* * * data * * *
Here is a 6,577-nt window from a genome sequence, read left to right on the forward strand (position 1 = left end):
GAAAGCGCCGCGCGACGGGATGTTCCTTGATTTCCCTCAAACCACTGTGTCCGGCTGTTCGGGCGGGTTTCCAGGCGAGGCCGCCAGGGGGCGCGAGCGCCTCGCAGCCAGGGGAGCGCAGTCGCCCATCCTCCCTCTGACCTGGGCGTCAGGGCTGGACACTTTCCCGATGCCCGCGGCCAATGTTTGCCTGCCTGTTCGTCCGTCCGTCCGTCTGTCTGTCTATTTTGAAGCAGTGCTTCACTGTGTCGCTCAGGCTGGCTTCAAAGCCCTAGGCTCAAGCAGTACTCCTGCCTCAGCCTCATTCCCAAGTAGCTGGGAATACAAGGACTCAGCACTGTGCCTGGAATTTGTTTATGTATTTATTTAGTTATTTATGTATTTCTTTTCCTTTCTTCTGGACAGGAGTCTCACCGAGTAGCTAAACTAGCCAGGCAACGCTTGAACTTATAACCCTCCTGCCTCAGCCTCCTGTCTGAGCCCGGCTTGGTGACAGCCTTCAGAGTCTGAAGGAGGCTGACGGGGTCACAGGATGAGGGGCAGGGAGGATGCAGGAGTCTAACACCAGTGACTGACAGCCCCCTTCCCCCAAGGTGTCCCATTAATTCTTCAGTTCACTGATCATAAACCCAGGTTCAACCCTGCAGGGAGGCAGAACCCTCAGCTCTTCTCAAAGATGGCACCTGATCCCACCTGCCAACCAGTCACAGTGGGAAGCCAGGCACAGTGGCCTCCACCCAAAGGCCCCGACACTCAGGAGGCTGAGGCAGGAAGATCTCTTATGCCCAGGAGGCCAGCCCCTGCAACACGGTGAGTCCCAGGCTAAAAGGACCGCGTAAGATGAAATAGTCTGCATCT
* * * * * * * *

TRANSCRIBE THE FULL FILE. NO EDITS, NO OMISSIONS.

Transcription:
Here is a 6,577-nt window from a genome sequence, read left to right on the forward strand (position 1 = left end):
GAAAGCGCCGCGCGACGGGATGTTCCTTGATTTCCCTCAAACCACTGTGTCCGGCTGTTCGGGCGGGTTTCCAGGCGAGGCCGCCAGGGGGCGCGAGCGCCTCGCAGCCAGGGGAGCGCAGTCGCCCATCCTCCCTCTGACCTGGGCGTCAGGGCTGGACACTTTCCCGATGCCCGCGGCCAATGTTTGCCTGCCTGTTCGTCCGTCCGTCCGTCTGTCTGTCTATTTTGAAGCAGTGCTTCACTGTGTCGCTCAGGCTGGCTTCAAAGCCCTAGGCTCAAGCAGTACTCCTGCCTCAGCCTCATTCCCAAGTAGCTGGGAATACAAGGACTCAGCACTGTGCCTGGAATTTGTTTATGTATTTATTTAGTTATTTATGTATTTCTTTTCCTTTCTTCTGGACAGGAGTCTCACCGAGTAGCTAAACTAGCCAGGCAACGCTTGAACTTATAACCCTCCTGCCTCAGCCTCCTGTCTGAGCCCGGCTTGGTGACAGCCTTCAGAGTCTGAAGGAGGCTGACGGGGTCACAGGATGAGGGGCAGGGAGGATGCAGGAGTCTAACACCAGTGACTGACAGCCCCCTTCCCCCAAGGTGTCCCATTAATTCTTCAGTTCACTGATCATAAACCCAGGTTCAACCCTGCAGGGAGGCAGAACCCTCAGCTCTTCTCAAAGATGGCACCTGATCCCACCTGCCAACCAGTCACAGTGGGAAGCCAGGCACAGTGGCCTCCACCCAAAGGCCCCGACACTCAGGAGGCTGAGGCAGGAAGATCTCTTATGCCCAGGAGGCCAGCCCCTGCAACACGGTGAGTCCCAGGCTAAAAGGACCGCGTAAGATGAAATAGTCTGCATCT